22:0082(8)AR - GSA Region 10 and AFGE Council 236 -- 1986 FLRAdec AR
[ v22 p82 ]
The decision of the Authority follows:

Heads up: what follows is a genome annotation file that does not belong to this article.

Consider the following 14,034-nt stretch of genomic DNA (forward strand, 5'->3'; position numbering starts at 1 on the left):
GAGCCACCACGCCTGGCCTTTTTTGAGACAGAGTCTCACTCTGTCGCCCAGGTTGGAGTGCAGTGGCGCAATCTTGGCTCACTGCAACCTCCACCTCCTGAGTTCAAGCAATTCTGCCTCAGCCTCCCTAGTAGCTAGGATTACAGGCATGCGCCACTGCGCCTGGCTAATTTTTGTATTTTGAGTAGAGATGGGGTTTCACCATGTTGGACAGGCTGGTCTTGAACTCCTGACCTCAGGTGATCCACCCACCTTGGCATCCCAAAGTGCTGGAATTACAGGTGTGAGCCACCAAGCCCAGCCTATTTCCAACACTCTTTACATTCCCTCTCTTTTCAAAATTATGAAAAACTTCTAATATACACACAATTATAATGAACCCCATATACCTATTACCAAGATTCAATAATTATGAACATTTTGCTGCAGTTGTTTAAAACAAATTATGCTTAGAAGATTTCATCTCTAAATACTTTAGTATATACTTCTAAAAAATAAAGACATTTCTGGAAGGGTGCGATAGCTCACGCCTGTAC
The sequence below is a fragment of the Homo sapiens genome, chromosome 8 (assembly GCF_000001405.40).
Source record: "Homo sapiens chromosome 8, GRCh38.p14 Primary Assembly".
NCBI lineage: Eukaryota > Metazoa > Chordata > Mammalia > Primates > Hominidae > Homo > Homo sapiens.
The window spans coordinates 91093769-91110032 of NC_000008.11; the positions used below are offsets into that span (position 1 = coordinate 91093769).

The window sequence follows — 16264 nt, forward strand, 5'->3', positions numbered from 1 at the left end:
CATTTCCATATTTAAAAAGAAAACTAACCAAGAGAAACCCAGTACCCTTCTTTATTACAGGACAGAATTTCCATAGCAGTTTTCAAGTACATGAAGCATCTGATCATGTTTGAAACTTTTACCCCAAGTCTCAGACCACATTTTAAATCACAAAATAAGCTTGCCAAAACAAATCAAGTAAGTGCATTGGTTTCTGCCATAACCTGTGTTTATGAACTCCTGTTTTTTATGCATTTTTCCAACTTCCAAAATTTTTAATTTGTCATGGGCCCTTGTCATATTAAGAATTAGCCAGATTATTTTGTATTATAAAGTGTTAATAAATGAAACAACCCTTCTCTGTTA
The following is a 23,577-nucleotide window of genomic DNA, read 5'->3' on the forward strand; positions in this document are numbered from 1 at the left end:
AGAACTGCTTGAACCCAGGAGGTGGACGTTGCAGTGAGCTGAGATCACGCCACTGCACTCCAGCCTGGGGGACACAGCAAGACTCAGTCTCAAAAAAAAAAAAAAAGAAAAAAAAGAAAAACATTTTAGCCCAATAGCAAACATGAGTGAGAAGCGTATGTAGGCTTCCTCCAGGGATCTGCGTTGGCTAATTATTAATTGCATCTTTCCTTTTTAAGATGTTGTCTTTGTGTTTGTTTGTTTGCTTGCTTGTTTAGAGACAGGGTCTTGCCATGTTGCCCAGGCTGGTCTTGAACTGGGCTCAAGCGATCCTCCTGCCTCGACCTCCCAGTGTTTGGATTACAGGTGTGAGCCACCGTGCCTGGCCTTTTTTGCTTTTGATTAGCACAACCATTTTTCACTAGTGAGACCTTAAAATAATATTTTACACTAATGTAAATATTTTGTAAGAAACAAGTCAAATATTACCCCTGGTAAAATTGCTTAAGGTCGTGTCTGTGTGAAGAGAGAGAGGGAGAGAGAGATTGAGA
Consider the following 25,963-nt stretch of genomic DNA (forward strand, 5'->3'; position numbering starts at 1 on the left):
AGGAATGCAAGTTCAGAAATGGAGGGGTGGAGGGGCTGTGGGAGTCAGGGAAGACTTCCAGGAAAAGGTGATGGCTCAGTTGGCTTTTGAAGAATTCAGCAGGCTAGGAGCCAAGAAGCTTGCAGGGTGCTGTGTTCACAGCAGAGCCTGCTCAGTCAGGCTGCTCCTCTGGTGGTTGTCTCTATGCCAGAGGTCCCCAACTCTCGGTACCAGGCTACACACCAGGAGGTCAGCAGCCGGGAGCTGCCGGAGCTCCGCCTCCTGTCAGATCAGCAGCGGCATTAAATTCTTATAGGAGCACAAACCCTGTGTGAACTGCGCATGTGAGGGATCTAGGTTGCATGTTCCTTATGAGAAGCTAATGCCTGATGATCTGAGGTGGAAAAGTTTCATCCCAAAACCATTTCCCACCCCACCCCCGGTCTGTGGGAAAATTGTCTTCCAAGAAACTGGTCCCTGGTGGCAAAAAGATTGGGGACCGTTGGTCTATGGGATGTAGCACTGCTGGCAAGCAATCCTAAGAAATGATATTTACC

22 FLRA No. 8 GENERAL SERVICES ADMINISTRATION, REGION 10 Activity and AMERICAN FEDERATION OF GOVERNMENT EMPLOYEES, COUNCIL 236 Union Case No. 0-AR-1051 DECISION I. STATEMENT OF THE CASE This matter is before the Authority on an exception to the award of Arbitrator M. Zane Lumbley filed by the Agency under section 7122(a) of the Federal Service Labor-Management Relations Statute and part 2425 of the Authority's Rules and Regulations. II. BACKGROUND AND ARBITRATOR'S AWARD The dispute in this case was submitted to the Arbitrator pursuant to his continuing jurisdiction reserved in an earlier award concerning the appraisal of the performance of the grievant. In that award the Arbitrator found that in appraising the grievant's performance for the period in dispute, the Activity had violated Article 19 of the parties' National Agreement which provides that the performance appraisal system, as applied, will be "fair, equitable, (and) reasonable." Pursuant to this finding the Arbitrator, in part, had ordered that the grievant be reappraised by management. Accordingly, the Activity had reappraised the grievant and rated her overall as "highly successful." When the grievant disagreed with this rating, claiming that she deserved an overall rating of "outstanding," the continuing jurisdiction of the Arbitrator was invoked to resolve the issue of the propriety of her overall rating of "highly successful." The Arbitrator noted that under the parties' agreement, highly successful performance is defined as performance which "exceeds the performance standards for a given position 50% of the time or more" and outstanding performance is defined as performance which "exceeds the performance standards for a given position 85% of the time or more." The Arbitrator further noted that in her annual appraisal, the grievant was rated as exceeding the performance standards 50% of the time as to two of her job elements and as meeting the standards as to her other job element. On review of this performance appraisal and the grievant's overall rating, the Arbitrator determined that the rating was arrived at arbitrarily. Specifically, he ruled that there had not been a complete and reasonable review of all the factual information relating to the grievant's performance under the respective job elements as required by the agency handbook on the general performance appraisal system. He further ruled that the appraisal contained numerous contradictions, misstatements of fact, assessments of fault which did not lie with the grievant, and references to performance occurring outside the period stipulated to and designated by the parties to serve as the basis for her appraisal for the two appraisal periods in question. After discounting all of these components of the grievant's appraisal, the Arbitrator concluded that there was nothing in the appraisal of a negative nature and that consequently the grievant deserved and overall rating of "outstanding." Accordingly, as his compliance opinion and award, the Arbitrator ordered that the grievant be given a rating of "outstanding" for the two appraisal periods in question. III. EXCEPTION In its exception the Agency contends that the award is contrary to section 7106(a)(2)(A) and (B) of the Statute. Specifically, the Agency argues that by supplanting management's assessment of the grievant's performance with his own evaluation, the Arbitrator contravened the principle enunciated by the Authority that an arbitrator may not substitute his or her judgment for that of management as to what an employee's performance evaluation and rating should be. The Agency maintains that even if the Arbitrator effectively found that the performance standards had not been applied to the grievant fairly, equitably, and reasonably as required by the parties' agreement, there was no basis for the Arbitrator's conclusion that the grievant affirmatively met the standard necessary to achieve an outstanding rating. In particular, the Agency maintains that the mere agreement by the Arbitrator with the Union's arguments disputing certain performance deficiencies contained in management's appraisal of the grievant's performance does not justify the Arbitrator's ruling that the grievant was entitled to have been rated "outstanding." IV. ANALYSIS AND CONCLUSIONS In Social Security Administration, Office of Hearings and Appeals, Region II and American Federation of Government Employees, Local 1760, 21 FLRA No. 86 (1986), the Authority reviewed recent decisions discussing in detail the role of an arbitrator in resolving disputes pertaining to performance appraisal matters. In these decisions the Authority had specifically advised that an arbitrator may resolve an employee's grievance claiming to have been adversely affected in his or her performance appraisal by management's application of the established performance standards. The Authority had further advised that in resolving the grievance, the arbitrator properly may determine that management applied the established standards in violation of law, regulation, or an appropriate, nonquantitative review criterion, and the arbitrator to that extent may sustain the grievance. The Authority also had stated that in sustaining the grievance, an arbitrator as a remedy may direct that the grievant's work product be properly evaluated by management or where appropriate that the grievant's work product as appraised by management be granted the rating to which entitled under the established elements and standards. The Authority, however, had cautioned in these decisions that the arbitrator may not conduct an independent evaluation of an employee's performance under the elements and standards established by management and may not substitute his or her own judgment for that of management as to what that employee's evaluation and rating should be. SSA, Office of Hearings and Appeals, slip op. at 4 (citing Bureau of Engraving and Printing, U.S. Department of the Treasury and Washington Plate Printers Union, Local No. 2, IPDEU, AFL-CIO, 20 FLRA No. 39 (1985); Bureau of Prisons, Department of Justice and American Federation of Government Employees, Local 148, 21 FLRA No. 15 (1986). Applying these decisions in SSA, Office of Hearings and Appeals, the Authority determined that the arbitrator was not authorized to determine that the grievant's case production would have been rated at least as "fully successful" but for the violation of the parties' collective bargaining agreement. The Authority noted that management's appraisal of the grievant's numerical case production was based on the statistical determination of the grievant's average daily production and the rating of that production under the established standards. The Authority found that this was not the type of appraisal that would permit an arbitrator in an objective, nondiscretionary, and essentially mechanistic manner to determine without an independent evaluation that an aggrieved employee was entitled to a different rating under the established standards. In finding the award deficient, the Authority concluded that the arbitrator, in determining that the grievant's performance would have been rated higher, necessarily conducted an independent evaluation of the grievant's case production performance uner the established standards and substituted his judgment for that of management as to what the grievant's performance evaluation should have been. The Authority contrasted this case to the Bureau of Prisons case in which exceptions were denied where the arbitrator had expressly examined the performance standards and regulatory definition of outstanding performance, had specifically evaluated the application of the standards to the grievant's performance as described in his performance appraisal, and had determined in accordance with the definition of outstanding performance and management's own appraisal of the grievant's performance that the grievant was entitled under the established standards to a rating of "outstanding" as to three of his job elements. In this case the Authority concludes, as it did in SSA, Office of Hearings and Appeals and in contrast to Bureau of Prisons, that the award is deficient. As noted, management's appraisal of the grievant's performance was based on a determination of the percentage of time that the grievant's performance exceeded the established standards. The Authority finds, similar to SSA, Office of Hearings and Appeals, that this is not the type of appraisal that would permit an arbitrator in an objective, nondiscretionary, and essentially mechanistic manner to determine without an independent evaluation that an aggrieved employee was entitled to a different rating under the established standards. Instead, the Arbitrator, in determining that the grievant deserved an overall rating of "outstanding," necessarily conducted an independent evaluation of the percentage of time that the grievant's performance exceeded established standards and clearly substituted his judgment for that of management as to what the grievant's performance evaluation under those established standards should have been.